Within the ongoing thematic consultations the urgency of addressing inequality head-on and the question on how a new reference framework for development can take into account the need for inclusive growth have emerged as two major, cross-cutting issues. Preliminary exchanges on the subject have shown that dealing conceptually with inequalities within the post-2015 framework may prove challenging.


In order to discuss the different dimensions of inequality and concrete options to address them through development efforts after 2015, the UN Capital Development Fund (UNCDF) has organized an event on Inequality, Inclusive Growth and the post-2015 Framework -- How can the post-2015 framework address inequalities and foster inclusive growth? The event brought together a motley array of senior representatives from UN Agencies, governments, academia, private sector and NGOs and generated a lively discussion on how the post2015 framework could tackle inequality.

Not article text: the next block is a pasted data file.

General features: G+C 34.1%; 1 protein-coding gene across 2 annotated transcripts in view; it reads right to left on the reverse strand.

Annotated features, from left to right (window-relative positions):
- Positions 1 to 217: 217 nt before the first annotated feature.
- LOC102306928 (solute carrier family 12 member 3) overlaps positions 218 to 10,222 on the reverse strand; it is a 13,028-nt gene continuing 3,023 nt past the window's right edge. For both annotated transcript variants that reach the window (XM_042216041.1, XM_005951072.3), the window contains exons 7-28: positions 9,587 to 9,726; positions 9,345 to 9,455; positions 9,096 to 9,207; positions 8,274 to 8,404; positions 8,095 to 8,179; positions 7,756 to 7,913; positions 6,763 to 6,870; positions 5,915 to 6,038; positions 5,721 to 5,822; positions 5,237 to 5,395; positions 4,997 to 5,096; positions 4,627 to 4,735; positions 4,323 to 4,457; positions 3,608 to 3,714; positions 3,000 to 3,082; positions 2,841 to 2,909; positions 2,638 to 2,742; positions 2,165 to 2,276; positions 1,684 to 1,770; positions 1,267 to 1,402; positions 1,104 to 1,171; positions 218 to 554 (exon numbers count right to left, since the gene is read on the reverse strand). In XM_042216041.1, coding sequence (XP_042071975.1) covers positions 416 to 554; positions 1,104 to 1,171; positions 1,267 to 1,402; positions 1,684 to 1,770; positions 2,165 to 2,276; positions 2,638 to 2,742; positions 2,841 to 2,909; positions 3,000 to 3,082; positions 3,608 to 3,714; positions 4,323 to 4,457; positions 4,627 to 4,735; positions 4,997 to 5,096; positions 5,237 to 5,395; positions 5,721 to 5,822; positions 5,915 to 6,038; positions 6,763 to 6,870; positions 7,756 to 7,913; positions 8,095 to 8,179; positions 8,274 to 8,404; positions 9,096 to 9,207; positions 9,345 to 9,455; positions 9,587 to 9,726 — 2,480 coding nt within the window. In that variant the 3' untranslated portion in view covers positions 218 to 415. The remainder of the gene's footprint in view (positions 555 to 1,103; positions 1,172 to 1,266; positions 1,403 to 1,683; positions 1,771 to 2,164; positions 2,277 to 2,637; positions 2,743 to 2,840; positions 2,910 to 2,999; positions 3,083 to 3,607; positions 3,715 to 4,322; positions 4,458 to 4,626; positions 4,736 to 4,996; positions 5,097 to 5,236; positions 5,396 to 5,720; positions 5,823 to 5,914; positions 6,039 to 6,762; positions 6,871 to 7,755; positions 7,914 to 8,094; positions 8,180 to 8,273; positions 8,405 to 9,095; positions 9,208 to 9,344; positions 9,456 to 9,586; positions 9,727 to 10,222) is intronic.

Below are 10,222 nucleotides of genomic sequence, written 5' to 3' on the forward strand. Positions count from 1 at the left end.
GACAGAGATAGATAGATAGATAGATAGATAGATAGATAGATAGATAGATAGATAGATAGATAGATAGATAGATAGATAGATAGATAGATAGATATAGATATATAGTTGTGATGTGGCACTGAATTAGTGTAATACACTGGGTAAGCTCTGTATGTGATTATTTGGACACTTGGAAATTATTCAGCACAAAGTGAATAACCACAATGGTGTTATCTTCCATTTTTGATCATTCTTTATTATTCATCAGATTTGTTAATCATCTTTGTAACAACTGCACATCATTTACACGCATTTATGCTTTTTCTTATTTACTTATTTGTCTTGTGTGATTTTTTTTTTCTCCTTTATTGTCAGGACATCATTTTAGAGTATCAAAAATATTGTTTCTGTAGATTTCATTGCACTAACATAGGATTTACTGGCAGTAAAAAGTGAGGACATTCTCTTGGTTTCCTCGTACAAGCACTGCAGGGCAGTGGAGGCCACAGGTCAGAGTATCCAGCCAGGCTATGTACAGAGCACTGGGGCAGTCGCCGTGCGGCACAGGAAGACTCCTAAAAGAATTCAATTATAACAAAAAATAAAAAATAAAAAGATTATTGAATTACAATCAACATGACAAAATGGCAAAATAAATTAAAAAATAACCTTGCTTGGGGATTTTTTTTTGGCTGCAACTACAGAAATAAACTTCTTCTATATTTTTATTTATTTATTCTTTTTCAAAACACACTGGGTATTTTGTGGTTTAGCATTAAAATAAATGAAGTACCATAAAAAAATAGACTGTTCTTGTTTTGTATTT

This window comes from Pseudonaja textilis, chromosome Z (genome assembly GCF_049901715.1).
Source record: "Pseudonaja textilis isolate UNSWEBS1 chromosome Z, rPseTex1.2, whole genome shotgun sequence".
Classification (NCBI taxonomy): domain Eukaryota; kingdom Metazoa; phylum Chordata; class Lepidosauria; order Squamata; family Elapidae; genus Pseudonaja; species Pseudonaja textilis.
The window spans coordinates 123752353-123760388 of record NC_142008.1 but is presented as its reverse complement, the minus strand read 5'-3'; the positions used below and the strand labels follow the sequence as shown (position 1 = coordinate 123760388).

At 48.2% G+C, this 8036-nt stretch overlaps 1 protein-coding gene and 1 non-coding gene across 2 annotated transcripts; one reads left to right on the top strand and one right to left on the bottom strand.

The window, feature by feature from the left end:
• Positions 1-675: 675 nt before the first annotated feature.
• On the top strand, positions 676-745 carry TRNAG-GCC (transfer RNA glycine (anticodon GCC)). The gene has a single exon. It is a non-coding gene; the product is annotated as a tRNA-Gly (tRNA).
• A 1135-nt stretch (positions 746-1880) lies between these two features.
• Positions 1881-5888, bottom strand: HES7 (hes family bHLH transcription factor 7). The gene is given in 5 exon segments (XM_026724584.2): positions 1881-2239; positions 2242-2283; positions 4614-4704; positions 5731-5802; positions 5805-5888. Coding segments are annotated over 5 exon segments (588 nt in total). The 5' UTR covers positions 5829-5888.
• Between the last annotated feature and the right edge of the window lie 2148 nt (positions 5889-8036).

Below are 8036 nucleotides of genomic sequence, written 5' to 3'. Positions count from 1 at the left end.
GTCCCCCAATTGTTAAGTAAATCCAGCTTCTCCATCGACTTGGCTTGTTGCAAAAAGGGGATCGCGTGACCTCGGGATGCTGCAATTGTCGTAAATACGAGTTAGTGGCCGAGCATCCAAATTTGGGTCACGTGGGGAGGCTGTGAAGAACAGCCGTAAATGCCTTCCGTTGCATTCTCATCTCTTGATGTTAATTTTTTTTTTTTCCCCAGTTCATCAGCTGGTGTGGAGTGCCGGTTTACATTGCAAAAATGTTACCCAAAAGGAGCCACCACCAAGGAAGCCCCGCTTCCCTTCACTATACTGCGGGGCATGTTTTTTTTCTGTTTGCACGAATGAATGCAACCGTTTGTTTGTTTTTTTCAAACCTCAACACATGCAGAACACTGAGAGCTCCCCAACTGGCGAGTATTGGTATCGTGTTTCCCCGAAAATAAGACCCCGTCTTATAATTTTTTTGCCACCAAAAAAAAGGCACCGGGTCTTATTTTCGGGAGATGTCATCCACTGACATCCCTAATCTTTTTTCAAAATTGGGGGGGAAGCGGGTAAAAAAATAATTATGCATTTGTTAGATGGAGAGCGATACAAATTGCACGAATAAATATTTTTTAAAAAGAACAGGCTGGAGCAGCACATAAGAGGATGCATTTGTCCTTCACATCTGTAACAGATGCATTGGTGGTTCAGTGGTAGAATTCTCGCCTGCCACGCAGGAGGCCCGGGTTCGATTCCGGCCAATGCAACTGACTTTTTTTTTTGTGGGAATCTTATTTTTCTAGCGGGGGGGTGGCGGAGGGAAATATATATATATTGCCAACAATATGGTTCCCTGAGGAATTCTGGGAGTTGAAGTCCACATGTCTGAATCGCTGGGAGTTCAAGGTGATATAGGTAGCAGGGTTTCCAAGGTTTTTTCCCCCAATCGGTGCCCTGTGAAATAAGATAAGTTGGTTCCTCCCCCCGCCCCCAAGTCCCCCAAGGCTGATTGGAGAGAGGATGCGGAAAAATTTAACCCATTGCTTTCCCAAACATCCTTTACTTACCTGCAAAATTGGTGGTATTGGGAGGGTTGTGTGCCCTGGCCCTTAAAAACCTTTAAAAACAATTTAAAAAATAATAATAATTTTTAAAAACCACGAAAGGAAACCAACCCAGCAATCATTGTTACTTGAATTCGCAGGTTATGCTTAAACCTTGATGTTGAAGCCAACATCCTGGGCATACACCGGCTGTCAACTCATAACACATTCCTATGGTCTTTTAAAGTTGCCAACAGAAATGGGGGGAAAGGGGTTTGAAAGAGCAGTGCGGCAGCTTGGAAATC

“There is now a broad recognition of the powerful and corrosive effects of inequality. The post-2015 agenda needs to emphasize that there is a crucial need to invest in people especially amongst those who are most excluded.” said H.E. Jean-Francis R. Zinsou, Ambassador and Permanent Representative of Benin to the United Nations and Chairperson of the Coordination Bureau for LDC Group.


Read more at UNCDF

More than 100 delegates from over 20 countries met in Helsinki today to discuss how to make sure countries around the world can better prevent the fallout of conflicts, war and disasters from reversing the gains in development, economic growth and provision of services to their people in the future global development agenda.

The United Nations-convened dialogue considered how the nature of conflicts and violence is changing.

There is now one casualty from a recognized war for nine casualties of organized crime and intra-state conflicts.

Many leaders therefore believe that the new face of conflict requires a new solution and a new response from governments and the international community.